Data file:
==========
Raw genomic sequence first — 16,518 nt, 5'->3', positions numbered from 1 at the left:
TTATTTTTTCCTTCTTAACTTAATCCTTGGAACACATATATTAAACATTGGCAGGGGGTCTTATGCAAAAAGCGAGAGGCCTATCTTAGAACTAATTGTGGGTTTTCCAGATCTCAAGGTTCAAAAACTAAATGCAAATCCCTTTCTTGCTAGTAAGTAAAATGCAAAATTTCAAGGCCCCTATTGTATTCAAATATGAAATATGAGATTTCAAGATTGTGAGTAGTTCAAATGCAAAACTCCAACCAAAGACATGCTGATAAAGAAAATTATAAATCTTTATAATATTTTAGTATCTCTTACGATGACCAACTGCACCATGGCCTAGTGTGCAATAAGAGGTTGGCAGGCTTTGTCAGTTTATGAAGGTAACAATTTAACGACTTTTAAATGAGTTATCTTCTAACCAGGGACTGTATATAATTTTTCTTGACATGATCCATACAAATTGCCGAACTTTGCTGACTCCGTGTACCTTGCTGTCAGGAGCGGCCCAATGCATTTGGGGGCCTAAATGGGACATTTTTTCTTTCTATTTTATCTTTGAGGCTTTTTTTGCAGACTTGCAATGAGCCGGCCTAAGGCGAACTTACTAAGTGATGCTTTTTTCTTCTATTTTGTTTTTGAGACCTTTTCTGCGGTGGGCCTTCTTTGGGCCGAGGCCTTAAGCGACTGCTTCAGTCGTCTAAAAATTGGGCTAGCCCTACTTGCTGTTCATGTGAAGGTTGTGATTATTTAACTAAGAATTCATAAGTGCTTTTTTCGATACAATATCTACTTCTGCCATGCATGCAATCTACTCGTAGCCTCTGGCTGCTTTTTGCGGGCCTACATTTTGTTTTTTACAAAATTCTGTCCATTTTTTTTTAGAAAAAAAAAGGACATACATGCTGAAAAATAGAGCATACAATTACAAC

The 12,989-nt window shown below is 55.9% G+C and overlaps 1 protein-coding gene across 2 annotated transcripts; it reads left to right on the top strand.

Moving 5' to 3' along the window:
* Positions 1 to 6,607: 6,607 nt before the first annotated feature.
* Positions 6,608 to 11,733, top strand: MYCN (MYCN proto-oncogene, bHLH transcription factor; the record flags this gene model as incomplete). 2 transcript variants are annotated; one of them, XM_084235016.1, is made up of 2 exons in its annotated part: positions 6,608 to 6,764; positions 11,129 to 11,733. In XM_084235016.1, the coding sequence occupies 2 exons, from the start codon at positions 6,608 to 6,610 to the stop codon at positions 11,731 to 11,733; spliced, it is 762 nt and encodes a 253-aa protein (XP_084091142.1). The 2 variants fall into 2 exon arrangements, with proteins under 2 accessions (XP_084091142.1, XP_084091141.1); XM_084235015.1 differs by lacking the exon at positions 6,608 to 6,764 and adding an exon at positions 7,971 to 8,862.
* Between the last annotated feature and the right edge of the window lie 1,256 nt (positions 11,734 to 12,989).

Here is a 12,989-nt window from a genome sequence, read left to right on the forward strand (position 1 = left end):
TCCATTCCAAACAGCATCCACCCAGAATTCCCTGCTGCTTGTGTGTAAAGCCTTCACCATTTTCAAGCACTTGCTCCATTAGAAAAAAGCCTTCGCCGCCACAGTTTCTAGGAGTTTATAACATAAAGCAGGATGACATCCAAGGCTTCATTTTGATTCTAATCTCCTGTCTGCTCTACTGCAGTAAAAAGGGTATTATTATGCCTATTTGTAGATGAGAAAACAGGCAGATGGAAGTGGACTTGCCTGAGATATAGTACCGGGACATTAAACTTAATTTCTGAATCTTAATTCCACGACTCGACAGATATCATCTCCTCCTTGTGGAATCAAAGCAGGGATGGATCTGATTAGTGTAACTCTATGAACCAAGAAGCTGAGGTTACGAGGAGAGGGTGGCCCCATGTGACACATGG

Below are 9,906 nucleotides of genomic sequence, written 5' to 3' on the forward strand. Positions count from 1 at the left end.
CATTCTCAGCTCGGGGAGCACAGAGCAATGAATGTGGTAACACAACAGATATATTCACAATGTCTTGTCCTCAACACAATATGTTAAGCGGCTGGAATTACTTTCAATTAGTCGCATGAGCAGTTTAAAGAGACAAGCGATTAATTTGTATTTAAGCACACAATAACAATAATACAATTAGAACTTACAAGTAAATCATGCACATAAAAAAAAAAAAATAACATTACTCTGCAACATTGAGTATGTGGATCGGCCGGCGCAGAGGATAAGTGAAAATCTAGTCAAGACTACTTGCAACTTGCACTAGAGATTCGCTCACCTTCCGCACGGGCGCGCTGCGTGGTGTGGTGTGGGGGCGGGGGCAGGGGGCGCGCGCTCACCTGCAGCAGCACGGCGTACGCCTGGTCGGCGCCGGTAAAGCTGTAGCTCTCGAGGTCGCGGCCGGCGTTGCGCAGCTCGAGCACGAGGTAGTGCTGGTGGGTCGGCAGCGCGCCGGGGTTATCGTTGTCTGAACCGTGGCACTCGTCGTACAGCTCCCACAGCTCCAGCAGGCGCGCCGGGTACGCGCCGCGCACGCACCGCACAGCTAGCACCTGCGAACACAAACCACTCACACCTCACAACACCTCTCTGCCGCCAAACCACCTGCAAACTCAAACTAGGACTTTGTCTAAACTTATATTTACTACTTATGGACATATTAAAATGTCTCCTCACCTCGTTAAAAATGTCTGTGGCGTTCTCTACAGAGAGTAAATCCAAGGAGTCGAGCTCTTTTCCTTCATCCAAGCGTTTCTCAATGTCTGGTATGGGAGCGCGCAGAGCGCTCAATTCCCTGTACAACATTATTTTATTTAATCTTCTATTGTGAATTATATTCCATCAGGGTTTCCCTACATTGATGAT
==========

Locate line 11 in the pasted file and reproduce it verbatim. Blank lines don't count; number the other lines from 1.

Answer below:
CATTCTCAGCTCGGGGAGCACAGAGCAATGAATGTGGTAACACAACAGATATATTCACAATGTCTTGTCCTCAACACAATATGTTAAGCGGCTGGAATTACTTTCAATTAGTCGCATGAGCAGTTTAAAGAGACAAGCGATTAATTTGTATTTAAGCACACAATAACAATAATACAATTAGAACTTACAAGTAAATCATGCACATAAAAAAAAAAAAATAACATTACTCTGCAACATTGAGTATGTGGATCGGCCGGCGCAGAGGATAAGTGAAAATCTAGTCAAGACTACTTGCAACTTGCACTAGAGATTCGCTCACCTTCCGCACGGGCGCGCTGCGTGGTGTGGTGTGGGGGCGGGGGCAGGGGGCGCGCGCTCACCTGCAGCAGCACGGCGTACGCCTGGTCGGCGCCGGTAAAGCTGTAGCTCTCGAGGTCGCGGCCGGCGTTGCGCAGCTCGAGCACGAGGTAGTGCTGGTGGGTCGGCAGCGCGCCGGGGTTATCGTTGTCTGAACCGTGGCACTCGTCGTACAGCTCCCACAGCTCCAGCAGGCGCGCCGGGTACGCGCCGCGCACGCACCGCACAGCTAGCACCTGCGAACACAAACCACTCACACCTCACAACACCTCTCTGCCGCCAAACCACCTGCAAACTCAAACTAGGACTTTGTCTAAACTTATATTTACTACTTATGGACATATTAAAATGTCTCCTCACCTCGTTAAAAATGTCTGTGGCGTTCTCTACAGAGAGTAAATCCAAGGAGTCGAGCTCTTTTCCTTCATCCAAGCGTTTCTCAATGTCTGGTATGGGAGCGCGCAGAGCGCTCAATTCCCTGTACAACATTATTTTATTTAATCTTCTATTGTGAATTATATTCCATCAGGGTTTCCCTACATTGATGAT